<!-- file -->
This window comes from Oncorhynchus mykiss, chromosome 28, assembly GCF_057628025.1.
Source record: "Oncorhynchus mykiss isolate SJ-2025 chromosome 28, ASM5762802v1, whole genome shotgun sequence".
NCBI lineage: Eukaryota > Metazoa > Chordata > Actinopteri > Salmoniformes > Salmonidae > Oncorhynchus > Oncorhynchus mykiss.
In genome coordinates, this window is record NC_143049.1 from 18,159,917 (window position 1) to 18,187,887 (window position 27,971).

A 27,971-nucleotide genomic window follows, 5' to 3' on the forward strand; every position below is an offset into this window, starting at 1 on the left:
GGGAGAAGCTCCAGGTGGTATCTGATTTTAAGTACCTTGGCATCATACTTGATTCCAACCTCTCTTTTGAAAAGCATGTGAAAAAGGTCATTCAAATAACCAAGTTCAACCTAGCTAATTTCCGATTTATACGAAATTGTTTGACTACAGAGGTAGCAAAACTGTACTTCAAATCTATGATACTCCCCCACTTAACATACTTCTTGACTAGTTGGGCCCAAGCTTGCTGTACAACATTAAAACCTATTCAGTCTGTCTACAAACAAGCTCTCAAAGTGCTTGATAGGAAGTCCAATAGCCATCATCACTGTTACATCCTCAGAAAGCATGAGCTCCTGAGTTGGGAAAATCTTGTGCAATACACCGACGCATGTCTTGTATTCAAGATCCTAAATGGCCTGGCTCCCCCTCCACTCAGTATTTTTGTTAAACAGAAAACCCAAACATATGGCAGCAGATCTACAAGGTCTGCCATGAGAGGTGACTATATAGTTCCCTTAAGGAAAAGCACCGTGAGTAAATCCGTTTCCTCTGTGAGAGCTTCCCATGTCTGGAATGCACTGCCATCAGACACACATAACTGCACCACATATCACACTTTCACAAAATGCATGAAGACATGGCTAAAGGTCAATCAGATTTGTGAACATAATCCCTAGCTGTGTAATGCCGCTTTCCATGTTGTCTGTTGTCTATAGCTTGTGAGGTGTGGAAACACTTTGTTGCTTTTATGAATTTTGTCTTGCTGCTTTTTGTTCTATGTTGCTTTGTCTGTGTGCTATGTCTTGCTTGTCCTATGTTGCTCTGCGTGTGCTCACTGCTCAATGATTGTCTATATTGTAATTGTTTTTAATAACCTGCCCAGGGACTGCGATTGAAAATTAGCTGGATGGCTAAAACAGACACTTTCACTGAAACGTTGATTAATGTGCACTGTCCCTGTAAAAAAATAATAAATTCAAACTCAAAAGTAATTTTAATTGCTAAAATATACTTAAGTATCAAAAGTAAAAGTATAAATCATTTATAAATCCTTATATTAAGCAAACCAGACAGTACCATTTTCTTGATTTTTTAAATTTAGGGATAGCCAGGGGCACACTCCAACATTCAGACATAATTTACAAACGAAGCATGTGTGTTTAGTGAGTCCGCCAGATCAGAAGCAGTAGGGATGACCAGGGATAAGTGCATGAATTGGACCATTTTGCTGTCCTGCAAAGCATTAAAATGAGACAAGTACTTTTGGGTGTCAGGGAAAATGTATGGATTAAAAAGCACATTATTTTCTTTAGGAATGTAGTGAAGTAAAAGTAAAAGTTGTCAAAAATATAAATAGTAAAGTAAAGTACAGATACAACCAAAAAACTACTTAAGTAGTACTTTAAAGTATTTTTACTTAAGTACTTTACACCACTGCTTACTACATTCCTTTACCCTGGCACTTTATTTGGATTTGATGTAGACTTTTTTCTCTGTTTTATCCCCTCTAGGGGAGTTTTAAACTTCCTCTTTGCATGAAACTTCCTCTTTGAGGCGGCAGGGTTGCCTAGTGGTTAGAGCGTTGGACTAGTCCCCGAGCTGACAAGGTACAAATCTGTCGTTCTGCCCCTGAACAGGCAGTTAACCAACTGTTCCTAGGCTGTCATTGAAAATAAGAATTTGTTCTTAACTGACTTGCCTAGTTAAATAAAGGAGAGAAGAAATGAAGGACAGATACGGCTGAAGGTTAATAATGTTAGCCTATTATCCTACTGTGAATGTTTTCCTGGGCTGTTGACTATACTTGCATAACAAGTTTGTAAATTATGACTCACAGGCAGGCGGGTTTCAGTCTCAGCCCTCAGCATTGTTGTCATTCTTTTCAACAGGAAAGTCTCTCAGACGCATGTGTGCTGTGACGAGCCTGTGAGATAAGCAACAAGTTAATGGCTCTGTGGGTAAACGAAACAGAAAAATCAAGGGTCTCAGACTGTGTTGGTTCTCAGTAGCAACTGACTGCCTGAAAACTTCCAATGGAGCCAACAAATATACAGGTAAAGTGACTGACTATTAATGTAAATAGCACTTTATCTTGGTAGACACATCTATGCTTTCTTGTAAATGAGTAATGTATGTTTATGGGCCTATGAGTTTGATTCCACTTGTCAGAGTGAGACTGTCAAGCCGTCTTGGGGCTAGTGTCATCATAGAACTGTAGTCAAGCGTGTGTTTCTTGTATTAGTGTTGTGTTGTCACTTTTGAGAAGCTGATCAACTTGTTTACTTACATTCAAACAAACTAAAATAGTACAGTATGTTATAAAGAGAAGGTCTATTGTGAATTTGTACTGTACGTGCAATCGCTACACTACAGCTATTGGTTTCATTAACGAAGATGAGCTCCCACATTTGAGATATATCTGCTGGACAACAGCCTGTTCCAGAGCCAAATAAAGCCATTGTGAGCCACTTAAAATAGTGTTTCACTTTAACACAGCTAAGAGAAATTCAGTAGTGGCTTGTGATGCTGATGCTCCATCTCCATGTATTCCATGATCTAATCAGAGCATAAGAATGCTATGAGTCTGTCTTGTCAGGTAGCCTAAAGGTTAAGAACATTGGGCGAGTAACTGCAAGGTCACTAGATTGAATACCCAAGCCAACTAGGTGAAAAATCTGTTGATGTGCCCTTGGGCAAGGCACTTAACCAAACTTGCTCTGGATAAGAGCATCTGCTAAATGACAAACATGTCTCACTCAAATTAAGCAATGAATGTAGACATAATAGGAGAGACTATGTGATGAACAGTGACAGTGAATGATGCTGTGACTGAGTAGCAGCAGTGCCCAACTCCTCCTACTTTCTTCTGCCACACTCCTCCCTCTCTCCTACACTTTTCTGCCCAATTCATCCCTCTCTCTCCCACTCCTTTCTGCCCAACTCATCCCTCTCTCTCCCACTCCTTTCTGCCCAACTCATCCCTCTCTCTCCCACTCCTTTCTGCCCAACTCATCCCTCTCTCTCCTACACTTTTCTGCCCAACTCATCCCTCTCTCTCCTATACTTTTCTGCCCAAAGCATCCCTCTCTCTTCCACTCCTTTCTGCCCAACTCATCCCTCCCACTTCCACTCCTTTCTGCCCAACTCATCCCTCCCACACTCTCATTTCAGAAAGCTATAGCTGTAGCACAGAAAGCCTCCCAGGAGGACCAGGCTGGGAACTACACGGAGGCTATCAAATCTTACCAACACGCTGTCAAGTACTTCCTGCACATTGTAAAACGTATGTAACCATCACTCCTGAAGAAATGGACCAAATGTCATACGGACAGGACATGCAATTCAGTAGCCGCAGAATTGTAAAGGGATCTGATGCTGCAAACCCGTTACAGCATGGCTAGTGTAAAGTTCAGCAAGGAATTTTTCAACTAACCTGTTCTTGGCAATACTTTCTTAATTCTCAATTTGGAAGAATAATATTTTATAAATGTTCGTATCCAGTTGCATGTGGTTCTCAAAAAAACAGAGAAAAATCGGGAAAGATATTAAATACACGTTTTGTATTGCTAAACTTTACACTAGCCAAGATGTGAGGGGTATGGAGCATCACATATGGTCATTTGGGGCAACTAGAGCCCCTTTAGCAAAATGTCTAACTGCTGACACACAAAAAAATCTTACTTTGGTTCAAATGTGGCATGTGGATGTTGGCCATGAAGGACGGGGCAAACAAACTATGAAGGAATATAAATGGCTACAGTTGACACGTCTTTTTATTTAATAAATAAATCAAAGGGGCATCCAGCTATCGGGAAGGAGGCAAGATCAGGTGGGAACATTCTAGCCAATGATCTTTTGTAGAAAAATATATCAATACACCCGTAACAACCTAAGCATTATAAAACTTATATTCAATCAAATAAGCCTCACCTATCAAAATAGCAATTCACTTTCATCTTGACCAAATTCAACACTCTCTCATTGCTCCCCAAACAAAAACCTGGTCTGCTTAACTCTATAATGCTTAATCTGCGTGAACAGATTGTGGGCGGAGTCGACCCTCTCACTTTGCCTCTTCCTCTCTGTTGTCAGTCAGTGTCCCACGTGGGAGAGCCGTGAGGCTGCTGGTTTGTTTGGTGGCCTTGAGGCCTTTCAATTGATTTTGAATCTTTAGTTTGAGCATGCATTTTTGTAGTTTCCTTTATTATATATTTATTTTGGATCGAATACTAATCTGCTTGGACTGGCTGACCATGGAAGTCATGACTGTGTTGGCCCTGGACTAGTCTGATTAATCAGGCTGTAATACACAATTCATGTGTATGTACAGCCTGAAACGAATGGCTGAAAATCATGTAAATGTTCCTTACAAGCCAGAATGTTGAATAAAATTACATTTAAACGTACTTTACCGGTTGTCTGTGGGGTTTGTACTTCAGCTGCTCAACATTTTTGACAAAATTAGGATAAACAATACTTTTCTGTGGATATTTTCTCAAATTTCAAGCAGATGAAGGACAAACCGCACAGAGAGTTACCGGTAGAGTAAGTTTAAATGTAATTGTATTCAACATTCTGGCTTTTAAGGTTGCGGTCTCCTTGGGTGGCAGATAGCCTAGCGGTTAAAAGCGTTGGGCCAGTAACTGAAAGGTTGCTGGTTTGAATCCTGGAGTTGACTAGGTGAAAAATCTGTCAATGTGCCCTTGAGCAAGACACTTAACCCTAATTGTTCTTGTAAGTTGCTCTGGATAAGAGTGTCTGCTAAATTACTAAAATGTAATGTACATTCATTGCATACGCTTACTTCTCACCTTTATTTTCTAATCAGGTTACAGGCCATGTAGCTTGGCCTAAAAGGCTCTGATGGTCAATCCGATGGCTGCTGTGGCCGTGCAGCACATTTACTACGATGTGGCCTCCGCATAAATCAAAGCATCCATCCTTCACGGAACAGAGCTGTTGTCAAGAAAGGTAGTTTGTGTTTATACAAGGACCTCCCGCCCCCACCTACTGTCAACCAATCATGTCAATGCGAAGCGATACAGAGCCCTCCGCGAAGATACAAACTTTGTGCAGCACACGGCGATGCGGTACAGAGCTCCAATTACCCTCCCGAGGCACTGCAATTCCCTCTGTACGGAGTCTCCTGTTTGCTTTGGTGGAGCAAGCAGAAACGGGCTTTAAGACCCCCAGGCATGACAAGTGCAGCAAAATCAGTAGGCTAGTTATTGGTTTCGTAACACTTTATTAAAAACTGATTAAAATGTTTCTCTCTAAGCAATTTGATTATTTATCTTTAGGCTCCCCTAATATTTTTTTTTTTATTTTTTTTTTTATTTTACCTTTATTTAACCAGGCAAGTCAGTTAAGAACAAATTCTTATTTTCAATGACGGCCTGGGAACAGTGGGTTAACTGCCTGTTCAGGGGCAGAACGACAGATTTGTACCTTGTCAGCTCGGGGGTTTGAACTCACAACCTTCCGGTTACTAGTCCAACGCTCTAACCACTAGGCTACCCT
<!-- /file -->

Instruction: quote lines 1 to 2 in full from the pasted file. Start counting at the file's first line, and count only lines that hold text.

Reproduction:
This window comes from Oncorhynchus mykiss, chromosome 28, assembly GCF_057628025.1.
Source record: "Oncorhynchus mykiss isolate SJ-2025 chromosome 28, ASM5762802v1, whole genome shotgun sequence".